There are a number of features that make Firefox Quantum a significant new entry in the browser wars, included its new CSS engine (Quantum CSS). Quantum CSS leverages the multi-core processors in our modern computing rigs, parallelizing work across all cores. While Mozilla is touting an overall 2x improvement in performance, some operations can load up to 18 times faster thanks to Quantum CSS.
It is also claimed that Firefox uses 30 percent less RAM than Google Chrome, which is a notorious offender in that area. This lower memory footprint is most noticeable when opening multiple tabs (which all of us frequently do), as users won't see a drag on performance or crippling memory and CPU usage that can often cripple Chrome.
The Photon UI has also been streamlined compared to previous versions of Firefox, and is designed to provide smooth and fast performance when browsing your favorite websites.
"To create Photon, our user research team studied how people browsed the web," wrote Mozilla's Mark Mayo. "We looked at real world hardware to make Firefox look great on any display, and we made sure that Firefox looks and works like Firefox regardless of the device you’re using. Our designers created a system that scales to more than just current hardware but lets us expand in the future."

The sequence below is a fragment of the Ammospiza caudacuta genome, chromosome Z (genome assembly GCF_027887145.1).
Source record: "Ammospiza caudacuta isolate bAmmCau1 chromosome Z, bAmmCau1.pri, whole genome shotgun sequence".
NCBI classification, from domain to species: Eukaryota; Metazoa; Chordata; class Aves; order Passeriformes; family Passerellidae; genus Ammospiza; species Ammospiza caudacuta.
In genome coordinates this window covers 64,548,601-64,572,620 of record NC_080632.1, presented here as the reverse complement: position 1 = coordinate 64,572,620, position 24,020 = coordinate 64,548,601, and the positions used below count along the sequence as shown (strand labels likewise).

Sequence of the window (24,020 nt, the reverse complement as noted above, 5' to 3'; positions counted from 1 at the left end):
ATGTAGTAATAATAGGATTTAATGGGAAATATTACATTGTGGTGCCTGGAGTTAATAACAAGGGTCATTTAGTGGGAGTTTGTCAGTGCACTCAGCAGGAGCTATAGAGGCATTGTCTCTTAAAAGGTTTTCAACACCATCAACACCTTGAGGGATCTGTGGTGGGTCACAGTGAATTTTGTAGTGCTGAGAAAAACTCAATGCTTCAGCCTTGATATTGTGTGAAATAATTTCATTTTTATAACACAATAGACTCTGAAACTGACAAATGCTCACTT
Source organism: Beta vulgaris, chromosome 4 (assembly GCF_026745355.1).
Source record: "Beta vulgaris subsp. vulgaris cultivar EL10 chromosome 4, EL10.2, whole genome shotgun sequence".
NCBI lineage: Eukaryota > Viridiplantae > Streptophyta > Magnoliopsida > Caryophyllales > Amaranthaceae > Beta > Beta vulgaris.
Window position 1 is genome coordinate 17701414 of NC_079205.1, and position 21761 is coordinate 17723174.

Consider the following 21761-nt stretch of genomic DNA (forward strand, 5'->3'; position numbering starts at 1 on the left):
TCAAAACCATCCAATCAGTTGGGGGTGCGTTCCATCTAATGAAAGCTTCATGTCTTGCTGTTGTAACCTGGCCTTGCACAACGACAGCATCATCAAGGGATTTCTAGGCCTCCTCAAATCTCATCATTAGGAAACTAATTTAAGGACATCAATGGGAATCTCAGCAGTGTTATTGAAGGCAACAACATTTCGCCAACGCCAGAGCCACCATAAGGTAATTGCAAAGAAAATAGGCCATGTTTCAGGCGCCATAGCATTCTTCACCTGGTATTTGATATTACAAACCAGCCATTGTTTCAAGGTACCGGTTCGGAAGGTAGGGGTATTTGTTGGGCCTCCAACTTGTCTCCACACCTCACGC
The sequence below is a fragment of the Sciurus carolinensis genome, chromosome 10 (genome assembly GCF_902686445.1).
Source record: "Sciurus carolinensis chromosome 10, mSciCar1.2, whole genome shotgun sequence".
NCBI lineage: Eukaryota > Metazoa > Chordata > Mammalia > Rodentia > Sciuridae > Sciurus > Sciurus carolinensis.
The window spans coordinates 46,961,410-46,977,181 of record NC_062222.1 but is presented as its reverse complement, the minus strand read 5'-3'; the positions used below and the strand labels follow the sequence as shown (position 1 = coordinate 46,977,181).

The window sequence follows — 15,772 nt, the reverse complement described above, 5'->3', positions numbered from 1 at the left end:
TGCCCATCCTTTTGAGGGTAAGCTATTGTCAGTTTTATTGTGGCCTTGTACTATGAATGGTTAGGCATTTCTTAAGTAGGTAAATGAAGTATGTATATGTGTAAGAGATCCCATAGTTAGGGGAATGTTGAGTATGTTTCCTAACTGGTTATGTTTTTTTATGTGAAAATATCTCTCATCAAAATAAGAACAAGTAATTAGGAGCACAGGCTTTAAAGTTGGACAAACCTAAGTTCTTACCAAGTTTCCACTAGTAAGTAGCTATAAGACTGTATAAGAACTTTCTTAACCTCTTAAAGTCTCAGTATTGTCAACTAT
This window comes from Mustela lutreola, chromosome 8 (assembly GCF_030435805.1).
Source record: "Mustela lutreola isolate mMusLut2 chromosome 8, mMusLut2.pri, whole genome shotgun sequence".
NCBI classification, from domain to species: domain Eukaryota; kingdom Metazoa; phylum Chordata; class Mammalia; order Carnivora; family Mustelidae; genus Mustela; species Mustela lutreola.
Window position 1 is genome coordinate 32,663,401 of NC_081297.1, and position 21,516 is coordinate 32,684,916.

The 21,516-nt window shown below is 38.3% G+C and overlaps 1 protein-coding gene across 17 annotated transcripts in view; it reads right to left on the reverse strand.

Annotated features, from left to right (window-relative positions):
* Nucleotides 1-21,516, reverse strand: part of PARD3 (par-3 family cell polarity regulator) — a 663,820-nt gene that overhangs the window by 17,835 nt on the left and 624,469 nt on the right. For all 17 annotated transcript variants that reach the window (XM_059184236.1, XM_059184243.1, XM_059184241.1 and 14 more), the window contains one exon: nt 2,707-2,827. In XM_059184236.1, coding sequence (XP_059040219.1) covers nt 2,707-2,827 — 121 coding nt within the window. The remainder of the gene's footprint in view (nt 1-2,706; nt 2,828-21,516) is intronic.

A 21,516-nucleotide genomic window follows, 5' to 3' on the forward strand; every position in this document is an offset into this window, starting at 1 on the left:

Other features included with Firefox Quantum include a new Screenshots tool, which lets you capture images of your browsing sessions and share them directly from within Firefox. Pocket is built right into the toolbar, and provides quick access to articles and videos that you have saved for later viewing. Firefox Quantum also includes native support for WASM and WebVR to empire next generation gaming.
And despite the constant knocks on Google Chrome, Mozilla has no qualms about the fact that Google is now the default search provider for Firefox Quantum in the United States and Canada.
Mozilla Firefox Quantum is available now for Windows, Mac and Linux platforms. It will also be available for iOS and Android mobile platforms.